Chinese Firm Indicted in Sales to Iran
Wednesday, April 8, 2009
NEW YORK, April 7 -- A Manhattan grand jury on Tuesday indicted a Chinese executive and his company on charges of covertly using New York banks to finance the sale of tons of restricted materials to Iran, potentially supporting Tehran's ballistic missile and nuclear programs in violation of U.N. sanctions.
The indictment, announced by Manhattan District Attorney Robert M. Morgenthau, accused Li Fang Wei and his company, LIMMT Economic and Trade Co., of selling high-strength metals with military applications to subsidiaries of an Iranian military agency. Many of the items are on international control lists designed to restrict the export to select countries of technologies that can be used for military programs.
The case exposed a major gap in China's enforcement of a web of international export controls and U.N. resolutions designed to prevent Iran from acquiring raw materials for its nuclear and ballistic missile programs, according to arms-control experts.
The indictment charged Li and his company with 118 criminal counts of falsifying business records, saying the company "engaged in deception and fraud" and used "alias names and shell companies to deceive U.S. financial institutions into processing its international payments."
"Sanctions are effective only if they are enforced," said Morgenthau, who noted that Li is at large in China. "We may not be able to shut down Li's factories, but we can shine a light on his conduct and the conduct of foreign banks that permit these types of operations to flourish."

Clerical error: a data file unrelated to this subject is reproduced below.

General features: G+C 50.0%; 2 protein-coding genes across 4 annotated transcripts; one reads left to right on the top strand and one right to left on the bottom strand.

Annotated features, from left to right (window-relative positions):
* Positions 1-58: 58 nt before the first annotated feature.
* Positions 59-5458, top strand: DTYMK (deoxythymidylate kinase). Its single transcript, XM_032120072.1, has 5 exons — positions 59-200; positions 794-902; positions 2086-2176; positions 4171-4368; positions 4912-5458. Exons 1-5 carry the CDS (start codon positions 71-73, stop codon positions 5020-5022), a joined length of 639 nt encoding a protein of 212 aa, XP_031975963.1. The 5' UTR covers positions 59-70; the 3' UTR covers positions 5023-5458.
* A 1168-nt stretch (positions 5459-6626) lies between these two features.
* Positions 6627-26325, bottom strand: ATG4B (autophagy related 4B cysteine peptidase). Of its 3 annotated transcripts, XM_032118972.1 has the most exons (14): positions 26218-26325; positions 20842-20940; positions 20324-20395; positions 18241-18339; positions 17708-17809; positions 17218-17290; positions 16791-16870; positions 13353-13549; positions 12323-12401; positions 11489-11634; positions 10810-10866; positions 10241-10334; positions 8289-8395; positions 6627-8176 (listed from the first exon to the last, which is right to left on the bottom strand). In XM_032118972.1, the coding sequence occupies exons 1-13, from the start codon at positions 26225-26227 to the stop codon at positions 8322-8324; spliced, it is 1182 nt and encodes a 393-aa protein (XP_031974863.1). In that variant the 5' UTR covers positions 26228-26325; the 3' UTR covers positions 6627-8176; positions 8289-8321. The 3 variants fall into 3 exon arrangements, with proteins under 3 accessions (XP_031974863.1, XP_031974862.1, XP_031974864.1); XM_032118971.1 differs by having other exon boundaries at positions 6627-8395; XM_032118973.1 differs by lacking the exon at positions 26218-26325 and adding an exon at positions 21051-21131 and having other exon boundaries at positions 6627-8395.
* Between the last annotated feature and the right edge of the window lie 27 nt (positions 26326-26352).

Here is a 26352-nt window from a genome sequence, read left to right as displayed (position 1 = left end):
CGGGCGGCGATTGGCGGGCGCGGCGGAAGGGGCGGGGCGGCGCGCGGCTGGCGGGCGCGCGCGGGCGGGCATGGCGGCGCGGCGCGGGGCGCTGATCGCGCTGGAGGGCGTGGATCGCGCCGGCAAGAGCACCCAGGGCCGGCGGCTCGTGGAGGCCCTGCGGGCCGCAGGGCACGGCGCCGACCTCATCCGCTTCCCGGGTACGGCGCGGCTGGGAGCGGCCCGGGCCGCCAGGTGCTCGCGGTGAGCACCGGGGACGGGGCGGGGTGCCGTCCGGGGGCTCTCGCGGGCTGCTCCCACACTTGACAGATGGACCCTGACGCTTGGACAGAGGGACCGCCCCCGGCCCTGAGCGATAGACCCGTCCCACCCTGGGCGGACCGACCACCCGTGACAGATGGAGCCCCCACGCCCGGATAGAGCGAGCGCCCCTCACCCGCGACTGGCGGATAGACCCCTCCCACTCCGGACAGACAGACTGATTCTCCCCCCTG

The Treasury Department sanctioned LIMMT in June 2006 for its alleged role in selling prohibited weapons parts and banned it from carrying out transactions within the U.S. financial system. Li's customers included a number of subsidiaries of the Iranian Defense Industries Organization. The indictment describes several Iranian transactions involving those firms, including a June 2008 deal to sell 27 tons of extremely high-strength "maraging" steel rods to Amin Industrial Group for about $1.8 million. Li secretly channeled payments to customers through several American banks, including Bank of America, Citibank and J.P. Morgan Chase, according to the indictment.
David Albright, a nuclear weapons expert who assisted in the prosecution, said that it is impossible to say how Iran used the raw materials it acquired. But he said the steel can be used to fortify missile bodies, and another acquisition, tungsten copper plates, can be used in the manufacture of engine nozzles that shield a missile body from the intense heat of flames.